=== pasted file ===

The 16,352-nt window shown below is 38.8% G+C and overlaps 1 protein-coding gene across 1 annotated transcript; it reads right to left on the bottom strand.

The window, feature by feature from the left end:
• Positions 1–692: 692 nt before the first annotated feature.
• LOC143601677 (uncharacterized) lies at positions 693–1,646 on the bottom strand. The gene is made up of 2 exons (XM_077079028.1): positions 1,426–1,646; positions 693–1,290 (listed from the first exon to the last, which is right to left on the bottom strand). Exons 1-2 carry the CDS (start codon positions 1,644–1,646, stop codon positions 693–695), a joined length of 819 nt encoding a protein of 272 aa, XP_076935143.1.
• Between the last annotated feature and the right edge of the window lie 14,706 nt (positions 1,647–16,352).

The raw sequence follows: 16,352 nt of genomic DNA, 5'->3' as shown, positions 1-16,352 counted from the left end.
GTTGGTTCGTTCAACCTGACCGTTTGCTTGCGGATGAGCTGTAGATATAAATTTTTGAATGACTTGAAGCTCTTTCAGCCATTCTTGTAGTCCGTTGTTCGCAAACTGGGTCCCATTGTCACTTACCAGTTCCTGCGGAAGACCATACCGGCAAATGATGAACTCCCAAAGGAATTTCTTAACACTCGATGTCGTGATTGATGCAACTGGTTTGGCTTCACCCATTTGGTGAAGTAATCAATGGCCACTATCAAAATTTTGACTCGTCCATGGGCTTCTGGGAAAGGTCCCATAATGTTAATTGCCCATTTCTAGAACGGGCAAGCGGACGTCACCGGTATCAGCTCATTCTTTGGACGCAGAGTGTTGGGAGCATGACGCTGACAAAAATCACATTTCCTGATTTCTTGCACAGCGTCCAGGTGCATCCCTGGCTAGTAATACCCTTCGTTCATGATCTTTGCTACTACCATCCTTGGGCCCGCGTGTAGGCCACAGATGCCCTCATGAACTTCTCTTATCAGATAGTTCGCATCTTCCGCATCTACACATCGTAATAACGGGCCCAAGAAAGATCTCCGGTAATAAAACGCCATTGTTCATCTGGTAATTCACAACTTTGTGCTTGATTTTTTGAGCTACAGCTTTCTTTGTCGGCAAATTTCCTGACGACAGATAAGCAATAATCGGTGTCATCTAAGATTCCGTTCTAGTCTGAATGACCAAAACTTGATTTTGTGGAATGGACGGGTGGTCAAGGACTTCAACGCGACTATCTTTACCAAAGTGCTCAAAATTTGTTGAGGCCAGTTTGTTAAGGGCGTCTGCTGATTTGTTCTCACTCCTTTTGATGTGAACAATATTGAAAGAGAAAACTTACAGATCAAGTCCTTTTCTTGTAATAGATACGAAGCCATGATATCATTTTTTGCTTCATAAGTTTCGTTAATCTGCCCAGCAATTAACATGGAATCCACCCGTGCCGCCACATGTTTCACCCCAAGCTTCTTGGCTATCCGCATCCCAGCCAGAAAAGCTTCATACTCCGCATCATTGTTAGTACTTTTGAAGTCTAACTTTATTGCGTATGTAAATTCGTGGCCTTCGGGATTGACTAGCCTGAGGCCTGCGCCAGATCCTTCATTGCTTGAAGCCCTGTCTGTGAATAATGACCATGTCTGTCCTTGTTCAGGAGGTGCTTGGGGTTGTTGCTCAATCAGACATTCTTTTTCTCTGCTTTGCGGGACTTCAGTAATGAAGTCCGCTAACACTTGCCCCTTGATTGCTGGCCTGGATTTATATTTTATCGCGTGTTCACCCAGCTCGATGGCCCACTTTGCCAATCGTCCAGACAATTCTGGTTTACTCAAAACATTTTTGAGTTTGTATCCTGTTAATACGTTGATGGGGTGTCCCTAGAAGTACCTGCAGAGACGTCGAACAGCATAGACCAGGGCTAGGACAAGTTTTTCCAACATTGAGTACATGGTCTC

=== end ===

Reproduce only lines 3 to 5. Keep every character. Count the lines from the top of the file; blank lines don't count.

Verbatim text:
• Positions 1–692: 692 nt before the first annotated feature.
• LOC143601677 (uncharacterized) lies at positions 693–1,646 on the bottom strand. The gene is made up of 2 exons (XM_077079028.1): positions 1,426–1,646; positions 693–1,290 (listed from the first exon to the last, which is right to left on the bottom strand). Exons 1-2 carry the CDS (start codon positions 1,644–1,646, stop codon positions 693–695), a joined length of 819 nt encoding a protein of 272 aa, XP_076935143.1.
• Between the last annotated feature and the right edge of the window lie 14,706 nt (positions 1,647–16,352).